Thursday, June 15, 2017

Michael A. Chary

“There is no real ending.  It’s just the place where you stop the story.” Frank Herbert, “Dune”
Terence Chua and Michael Chary
Michael Chary, just 48 years old, died suddenly – what a stunner.  I’ve known him virtually his entire life.  Son of IUN History colleague Fred Chary, he was Dave’s age and his brother David Phil’s age, and we’d get together for parties and other special events.  Outgoing and opinionated, Michael graduated from Case Western Reserve and earned several Masters degrees before graduating from IU law school and obtaining work as a deputy prosecutor.  Each year, with his wealth of knowledge, he’d anchor our Trivia Night table at Temple Israel.  Like his dad, he was a huge Philadelphia sports fan – especially the Phillies, Eagles, and Flyers – and at times was so into them that he could hardly bear to watch.  Fred was out of town when he and Diane heard the news and must be devastated.  They were very close.

On the Hobart Burns Funeral Home website was this condolence message from Milagros Cruz, who worked for him at the East Chicago Deputy Prosecutor’s office:
  Mike was truly a gentle giant with a heart bigger than himself. He was a loyal friend to those that opened their hearts up to him, and he had a good sense of humor. I admired him because he was gifted with lots of knowledge in many areas and he didn't mind sharing a thing or two with me. He loved his family, friends and was devoted to his parents. He surely loved his sweets. Mike was a unique human being.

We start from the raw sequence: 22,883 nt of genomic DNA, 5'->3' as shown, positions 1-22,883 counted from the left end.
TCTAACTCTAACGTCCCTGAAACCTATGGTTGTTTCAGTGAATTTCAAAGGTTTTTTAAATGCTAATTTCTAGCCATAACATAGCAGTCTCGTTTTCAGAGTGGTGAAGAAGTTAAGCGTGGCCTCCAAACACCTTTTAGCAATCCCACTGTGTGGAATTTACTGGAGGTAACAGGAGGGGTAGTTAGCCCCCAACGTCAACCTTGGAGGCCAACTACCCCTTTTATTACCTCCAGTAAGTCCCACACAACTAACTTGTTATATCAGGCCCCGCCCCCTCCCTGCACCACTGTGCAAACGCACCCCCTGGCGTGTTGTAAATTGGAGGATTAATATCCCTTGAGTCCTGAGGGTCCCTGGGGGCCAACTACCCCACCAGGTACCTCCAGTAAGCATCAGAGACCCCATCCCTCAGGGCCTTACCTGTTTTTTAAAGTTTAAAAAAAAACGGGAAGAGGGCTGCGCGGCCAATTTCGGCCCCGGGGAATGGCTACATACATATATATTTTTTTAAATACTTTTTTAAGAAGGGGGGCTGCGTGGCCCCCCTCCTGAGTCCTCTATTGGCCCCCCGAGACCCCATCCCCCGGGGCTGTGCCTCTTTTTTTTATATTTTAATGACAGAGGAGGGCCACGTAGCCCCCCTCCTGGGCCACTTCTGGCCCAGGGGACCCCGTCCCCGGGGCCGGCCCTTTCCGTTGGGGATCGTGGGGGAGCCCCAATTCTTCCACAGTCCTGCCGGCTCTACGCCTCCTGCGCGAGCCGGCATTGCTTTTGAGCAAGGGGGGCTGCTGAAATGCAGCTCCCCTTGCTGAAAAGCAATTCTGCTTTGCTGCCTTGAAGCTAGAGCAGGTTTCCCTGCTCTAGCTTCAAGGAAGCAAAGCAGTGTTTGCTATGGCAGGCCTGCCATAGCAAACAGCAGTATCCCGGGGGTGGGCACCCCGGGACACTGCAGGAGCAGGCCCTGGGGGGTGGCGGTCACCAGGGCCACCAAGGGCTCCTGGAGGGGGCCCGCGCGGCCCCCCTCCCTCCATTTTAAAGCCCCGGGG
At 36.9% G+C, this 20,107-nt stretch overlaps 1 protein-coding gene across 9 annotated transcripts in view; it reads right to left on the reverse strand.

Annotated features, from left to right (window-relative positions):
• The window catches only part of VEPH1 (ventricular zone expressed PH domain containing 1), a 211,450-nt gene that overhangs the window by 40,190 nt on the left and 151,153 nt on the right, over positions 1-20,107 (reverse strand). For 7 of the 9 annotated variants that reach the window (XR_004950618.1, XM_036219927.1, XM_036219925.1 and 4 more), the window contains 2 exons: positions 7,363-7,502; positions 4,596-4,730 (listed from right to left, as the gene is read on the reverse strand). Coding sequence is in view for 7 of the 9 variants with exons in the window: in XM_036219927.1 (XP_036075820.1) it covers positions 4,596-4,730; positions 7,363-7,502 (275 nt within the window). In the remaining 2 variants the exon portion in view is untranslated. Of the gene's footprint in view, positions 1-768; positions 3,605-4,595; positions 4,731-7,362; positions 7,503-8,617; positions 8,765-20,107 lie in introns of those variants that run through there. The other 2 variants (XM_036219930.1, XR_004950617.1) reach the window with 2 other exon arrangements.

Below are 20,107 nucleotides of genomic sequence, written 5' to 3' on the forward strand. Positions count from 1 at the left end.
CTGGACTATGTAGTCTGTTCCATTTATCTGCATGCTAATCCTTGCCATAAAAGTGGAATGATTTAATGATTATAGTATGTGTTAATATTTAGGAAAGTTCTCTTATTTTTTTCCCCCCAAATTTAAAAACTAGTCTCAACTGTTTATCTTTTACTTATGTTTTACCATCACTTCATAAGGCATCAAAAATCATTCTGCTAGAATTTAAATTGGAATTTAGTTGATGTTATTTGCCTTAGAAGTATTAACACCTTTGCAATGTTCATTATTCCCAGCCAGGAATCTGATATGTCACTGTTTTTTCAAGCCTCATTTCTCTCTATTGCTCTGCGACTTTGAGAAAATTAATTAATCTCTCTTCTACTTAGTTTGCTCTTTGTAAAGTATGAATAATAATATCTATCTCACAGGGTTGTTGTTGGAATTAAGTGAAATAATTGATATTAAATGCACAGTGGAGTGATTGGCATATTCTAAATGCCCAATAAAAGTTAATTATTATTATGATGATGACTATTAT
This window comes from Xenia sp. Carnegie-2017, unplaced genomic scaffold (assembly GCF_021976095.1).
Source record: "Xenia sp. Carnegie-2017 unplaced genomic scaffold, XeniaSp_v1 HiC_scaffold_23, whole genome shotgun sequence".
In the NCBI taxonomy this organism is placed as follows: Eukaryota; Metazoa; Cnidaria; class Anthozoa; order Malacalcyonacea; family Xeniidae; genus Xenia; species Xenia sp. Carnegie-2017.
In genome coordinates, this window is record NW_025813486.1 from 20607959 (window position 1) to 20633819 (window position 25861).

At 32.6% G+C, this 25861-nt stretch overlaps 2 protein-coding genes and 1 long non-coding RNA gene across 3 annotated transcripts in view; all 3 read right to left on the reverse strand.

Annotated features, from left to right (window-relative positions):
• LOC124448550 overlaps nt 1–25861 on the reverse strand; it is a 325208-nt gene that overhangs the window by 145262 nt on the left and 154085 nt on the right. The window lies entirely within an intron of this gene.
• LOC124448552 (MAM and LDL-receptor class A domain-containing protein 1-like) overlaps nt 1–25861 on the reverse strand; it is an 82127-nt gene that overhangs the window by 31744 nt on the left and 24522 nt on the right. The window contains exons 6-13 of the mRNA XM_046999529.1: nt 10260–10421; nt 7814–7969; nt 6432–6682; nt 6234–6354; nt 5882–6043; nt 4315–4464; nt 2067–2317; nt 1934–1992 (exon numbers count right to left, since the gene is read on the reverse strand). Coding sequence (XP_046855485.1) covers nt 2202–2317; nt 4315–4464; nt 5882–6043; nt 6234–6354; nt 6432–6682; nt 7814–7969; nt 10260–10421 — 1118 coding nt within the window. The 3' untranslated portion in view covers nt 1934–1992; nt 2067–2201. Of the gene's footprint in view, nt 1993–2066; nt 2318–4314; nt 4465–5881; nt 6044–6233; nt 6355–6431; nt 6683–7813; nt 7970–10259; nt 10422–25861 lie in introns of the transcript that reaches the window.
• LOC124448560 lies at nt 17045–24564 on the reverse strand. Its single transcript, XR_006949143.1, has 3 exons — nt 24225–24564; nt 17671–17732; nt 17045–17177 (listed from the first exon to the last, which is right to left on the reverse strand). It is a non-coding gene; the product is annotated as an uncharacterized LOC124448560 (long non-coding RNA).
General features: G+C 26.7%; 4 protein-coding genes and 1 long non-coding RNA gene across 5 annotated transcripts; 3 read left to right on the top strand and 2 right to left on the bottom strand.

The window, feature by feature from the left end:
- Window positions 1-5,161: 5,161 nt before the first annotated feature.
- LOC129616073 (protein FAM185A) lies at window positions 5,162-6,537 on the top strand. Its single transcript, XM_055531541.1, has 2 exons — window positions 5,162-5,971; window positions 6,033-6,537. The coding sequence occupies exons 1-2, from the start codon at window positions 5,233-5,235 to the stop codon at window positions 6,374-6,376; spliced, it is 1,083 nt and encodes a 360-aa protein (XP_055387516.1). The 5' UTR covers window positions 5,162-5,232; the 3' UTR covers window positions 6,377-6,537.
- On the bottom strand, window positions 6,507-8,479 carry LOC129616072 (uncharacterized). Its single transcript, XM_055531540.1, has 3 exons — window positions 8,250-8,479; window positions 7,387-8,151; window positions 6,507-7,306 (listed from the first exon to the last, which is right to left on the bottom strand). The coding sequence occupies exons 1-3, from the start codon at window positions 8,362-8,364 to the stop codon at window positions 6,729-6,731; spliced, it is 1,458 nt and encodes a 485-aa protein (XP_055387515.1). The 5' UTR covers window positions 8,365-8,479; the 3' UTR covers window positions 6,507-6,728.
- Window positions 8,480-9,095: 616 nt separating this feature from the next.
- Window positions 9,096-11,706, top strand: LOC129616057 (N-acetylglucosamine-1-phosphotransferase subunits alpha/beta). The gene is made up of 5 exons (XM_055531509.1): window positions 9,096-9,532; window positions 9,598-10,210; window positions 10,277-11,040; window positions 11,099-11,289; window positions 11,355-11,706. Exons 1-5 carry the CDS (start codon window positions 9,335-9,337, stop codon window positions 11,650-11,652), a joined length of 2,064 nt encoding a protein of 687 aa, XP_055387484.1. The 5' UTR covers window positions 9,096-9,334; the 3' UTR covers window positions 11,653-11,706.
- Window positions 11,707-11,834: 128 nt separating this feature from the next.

Rob Vega posted this comment: He introduced me to Tolkien, Frank Herbert, Douglas Adams, Richard P. Feynman, and countless other authors. I can't imagine what my childhood and teen reading years would have been like without his influence. Sometimes you don't realize the impact a person had on your life until it's too late to thank them. Thank you, anyway, Mike.”  Longtime friend Robin Knauerhase added: “Michael Alan Chary was a physically large, abruptly gruff, unfailingly loyal, charmingly chivalrous, deeply caring, hilariously curmudgeonly, bravely protective, outstandingly brilliant and phenomenally eclectic human being.  Mike sometimes watched people and society as if he were an alien outsider, but of all the souls I've met, his was the most human.”
 2016 Pro-Fan Trivia panel; Michael Chary second from right

From Craig Shutt:
Mike was a big supporter of the Pro-Fan Trivia Panel that was held at the Chicago Comic-Con and Chicago Comics & Entertainment Expo (C2E2) each year for more than 20 years. Mike was the only member of the Fan team to take part every year. He was a major contributor and enjoyed competing and comparing his knowledge with others.  I will miss our comics conversations, arguments and discussions at the show and at our Manny's meetings!  
After soliciting my help for an article about the history of IUN’s Theater program, Erica Rose included material about Garret Cope (above) that I provided.  She began:
      In September of 2008, when unrelenting rains pummeled the region, the water slowly creeped into the auditorium at Indiana University Northwest’s Tamarack Hall, submerging the orchestra pit and the first six rows.
      As the water rose, hearts sank.
      The late Garrett Cope perhaps best summed up the feeling that pervaded the campus and theatre community for years to come.  “I’m not sure we’ll ever have a theatre like that,” the prior theatre director had lamented just months before the building’s demolition.
      In 1978, Bob Foor resigned as department chair, and Garrett Cope succeeded him for the next eight years, directing and designing many of the costumes for such popular musicals as “Finian’s Rainbow” and “Hello, Dolly.” He also wrote scripts for children’s productions, which attracted students from area elementary schools.